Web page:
According to figures from the financial crimes police (Finanspolisen), the number of reported money laundering cases in Sweden increased by 3,000 to a total of 12,000 reported cases in 2010, the Svenska Dagbladet (SvD) newspaper reports.
Sweden has been criticised for not doing enough to combat this type of crimes and now the Swedish National Council for Crime Prevention (Brottsförebyggande rådet – Brå) is suggesting the creation a national financial intelligence centre to be shared by Swedish Police, Customs, Tax agency and Economic Crime Authority (Ekobrottsmyndigheten).
“This way we can free up resources, make use of each of the authorities’ expertise and increase the quality of operative intelligence,” Daniel Vesterhav, researcher at the crime prevention council, told SvD.
The report also shows that out of the 14,500 companies in Sweden obliged by law to report possible money laundering crimes within their own organisation, 90 percent of reports come from banks, foreign exchange companies and other money handling businesses.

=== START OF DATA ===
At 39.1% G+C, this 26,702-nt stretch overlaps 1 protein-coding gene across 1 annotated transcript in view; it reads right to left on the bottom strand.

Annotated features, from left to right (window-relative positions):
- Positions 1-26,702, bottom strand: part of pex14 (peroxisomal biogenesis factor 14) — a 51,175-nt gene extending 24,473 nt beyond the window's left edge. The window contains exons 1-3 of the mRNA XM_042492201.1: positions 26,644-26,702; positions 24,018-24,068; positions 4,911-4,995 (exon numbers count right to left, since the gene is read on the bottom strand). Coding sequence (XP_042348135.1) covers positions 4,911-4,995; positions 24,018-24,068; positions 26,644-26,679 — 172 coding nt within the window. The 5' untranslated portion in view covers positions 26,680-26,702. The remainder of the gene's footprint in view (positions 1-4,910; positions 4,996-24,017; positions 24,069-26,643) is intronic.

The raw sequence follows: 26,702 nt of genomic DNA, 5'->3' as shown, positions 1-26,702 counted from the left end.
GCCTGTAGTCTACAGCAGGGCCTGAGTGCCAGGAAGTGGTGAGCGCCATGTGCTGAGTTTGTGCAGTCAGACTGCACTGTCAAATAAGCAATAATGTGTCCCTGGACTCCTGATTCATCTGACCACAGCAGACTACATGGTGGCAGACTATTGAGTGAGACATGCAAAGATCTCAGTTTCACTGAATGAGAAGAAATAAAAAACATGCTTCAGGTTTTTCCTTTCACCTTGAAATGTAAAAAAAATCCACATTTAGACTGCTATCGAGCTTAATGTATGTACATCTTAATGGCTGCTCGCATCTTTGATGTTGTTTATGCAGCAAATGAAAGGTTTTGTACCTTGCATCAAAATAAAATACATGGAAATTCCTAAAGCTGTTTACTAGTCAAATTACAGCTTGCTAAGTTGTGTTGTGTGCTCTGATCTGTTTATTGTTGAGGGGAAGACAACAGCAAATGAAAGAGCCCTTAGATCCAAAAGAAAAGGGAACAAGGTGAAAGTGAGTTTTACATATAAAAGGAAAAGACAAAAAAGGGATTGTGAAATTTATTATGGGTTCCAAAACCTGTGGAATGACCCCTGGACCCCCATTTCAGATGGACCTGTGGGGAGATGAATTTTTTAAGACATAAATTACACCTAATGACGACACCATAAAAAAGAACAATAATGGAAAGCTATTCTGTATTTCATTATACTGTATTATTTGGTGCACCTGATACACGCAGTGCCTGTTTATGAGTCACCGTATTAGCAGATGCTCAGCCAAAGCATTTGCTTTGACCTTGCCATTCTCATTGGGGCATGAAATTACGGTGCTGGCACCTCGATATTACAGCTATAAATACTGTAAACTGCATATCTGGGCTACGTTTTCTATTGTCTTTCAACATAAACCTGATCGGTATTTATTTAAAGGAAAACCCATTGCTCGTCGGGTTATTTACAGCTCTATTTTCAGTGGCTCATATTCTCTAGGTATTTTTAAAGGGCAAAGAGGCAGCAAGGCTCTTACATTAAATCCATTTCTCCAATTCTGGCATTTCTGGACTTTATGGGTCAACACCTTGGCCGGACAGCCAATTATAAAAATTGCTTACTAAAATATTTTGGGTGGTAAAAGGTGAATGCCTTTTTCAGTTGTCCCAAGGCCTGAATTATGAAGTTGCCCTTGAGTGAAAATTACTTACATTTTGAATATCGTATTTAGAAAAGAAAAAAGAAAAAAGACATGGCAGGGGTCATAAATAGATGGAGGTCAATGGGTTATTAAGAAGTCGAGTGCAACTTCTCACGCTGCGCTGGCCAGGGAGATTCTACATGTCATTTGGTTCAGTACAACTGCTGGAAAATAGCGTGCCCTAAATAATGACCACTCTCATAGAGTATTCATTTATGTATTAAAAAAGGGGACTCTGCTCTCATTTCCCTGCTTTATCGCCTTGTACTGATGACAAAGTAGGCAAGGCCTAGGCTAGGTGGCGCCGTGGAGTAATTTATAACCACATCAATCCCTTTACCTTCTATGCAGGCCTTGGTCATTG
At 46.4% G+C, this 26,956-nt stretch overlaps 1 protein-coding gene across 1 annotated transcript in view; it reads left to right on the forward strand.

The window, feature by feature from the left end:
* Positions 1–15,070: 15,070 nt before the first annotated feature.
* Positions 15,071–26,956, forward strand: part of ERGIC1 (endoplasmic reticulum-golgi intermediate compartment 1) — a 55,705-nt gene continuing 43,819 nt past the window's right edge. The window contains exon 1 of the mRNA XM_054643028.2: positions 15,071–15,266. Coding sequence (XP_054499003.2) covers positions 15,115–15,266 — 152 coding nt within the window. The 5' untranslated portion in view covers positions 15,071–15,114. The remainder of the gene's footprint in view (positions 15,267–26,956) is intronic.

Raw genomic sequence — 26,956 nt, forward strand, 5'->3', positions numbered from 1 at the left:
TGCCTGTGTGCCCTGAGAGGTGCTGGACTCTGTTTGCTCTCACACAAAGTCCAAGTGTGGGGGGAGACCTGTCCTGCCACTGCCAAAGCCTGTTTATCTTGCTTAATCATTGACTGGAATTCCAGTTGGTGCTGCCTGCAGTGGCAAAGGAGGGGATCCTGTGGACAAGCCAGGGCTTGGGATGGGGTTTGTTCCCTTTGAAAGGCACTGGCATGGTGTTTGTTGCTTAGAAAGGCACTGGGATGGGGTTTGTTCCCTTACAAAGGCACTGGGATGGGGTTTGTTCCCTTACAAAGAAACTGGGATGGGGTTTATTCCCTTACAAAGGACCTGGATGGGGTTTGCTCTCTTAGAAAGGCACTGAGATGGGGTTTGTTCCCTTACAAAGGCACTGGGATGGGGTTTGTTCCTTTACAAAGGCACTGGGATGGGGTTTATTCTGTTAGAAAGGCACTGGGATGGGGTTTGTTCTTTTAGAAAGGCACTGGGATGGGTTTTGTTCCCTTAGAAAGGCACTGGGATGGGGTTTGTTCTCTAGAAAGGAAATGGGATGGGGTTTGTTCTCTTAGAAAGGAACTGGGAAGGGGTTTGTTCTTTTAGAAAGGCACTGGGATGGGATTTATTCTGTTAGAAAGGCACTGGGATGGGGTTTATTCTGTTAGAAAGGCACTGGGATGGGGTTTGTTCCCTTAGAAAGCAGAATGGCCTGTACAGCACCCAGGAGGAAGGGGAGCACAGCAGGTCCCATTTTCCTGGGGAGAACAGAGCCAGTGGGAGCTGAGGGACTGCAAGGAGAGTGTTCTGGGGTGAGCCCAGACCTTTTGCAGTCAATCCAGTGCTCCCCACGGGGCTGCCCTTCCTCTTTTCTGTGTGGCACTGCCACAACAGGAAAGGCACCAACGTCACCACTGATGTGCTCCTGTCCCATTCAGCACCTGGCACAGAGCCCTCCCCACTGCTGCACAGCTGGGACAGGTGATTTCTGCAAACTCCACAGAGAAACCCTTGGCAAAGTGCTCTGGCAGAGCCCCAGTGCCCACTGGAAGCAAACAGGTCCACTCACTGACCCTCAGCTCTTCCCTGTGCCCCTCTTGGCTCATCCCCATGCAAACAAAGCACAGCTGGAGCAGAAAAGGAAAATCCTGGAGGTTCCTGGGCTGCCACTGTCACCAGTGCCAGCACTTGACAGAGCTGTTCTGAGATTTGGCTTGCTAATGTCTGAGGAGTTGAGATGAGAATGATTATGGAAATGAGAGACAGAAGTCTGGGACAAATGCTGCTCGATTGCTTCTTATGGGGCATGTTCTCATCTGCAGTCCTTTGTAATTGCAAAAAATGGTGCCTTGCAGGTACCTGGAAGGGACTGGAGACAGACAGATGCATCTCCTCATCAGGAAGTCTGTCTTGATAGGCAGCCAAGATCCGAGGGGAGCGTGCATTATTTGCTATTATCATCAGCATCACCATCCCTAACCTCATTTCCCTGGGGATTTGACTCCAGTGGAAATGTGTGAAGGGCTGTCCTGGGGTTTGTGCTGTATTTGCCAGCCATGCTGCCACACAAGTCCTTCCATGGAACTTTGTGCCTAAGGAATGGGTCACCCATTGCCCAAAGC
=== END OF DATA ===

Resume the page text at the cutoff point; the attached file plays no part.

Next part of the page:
But the number of unreported cases is believed to be large. Some businesses that the crime prevention council considers to be specifically targeted did not report a single case of suspected money laundering in 2010.
Last year, six out of a thousand car dealers, eight out of 6,100 real estate agents, and five out of 4,117 private accountants filed a money laundering report to the council.
Not one single tax adviser out of Sweden’s 159 obliged to report potential money laundering crimes to police filed a report last year.
According to the crime prevention council, this is likely because companies are reluctant to file a report based on suspicions or simply don’t understand what it is that the financial unit of the police is interested in.
“Many companies are worried that they may be threatened if it is known that they have reported a potential case,” Vesterhav told SvD.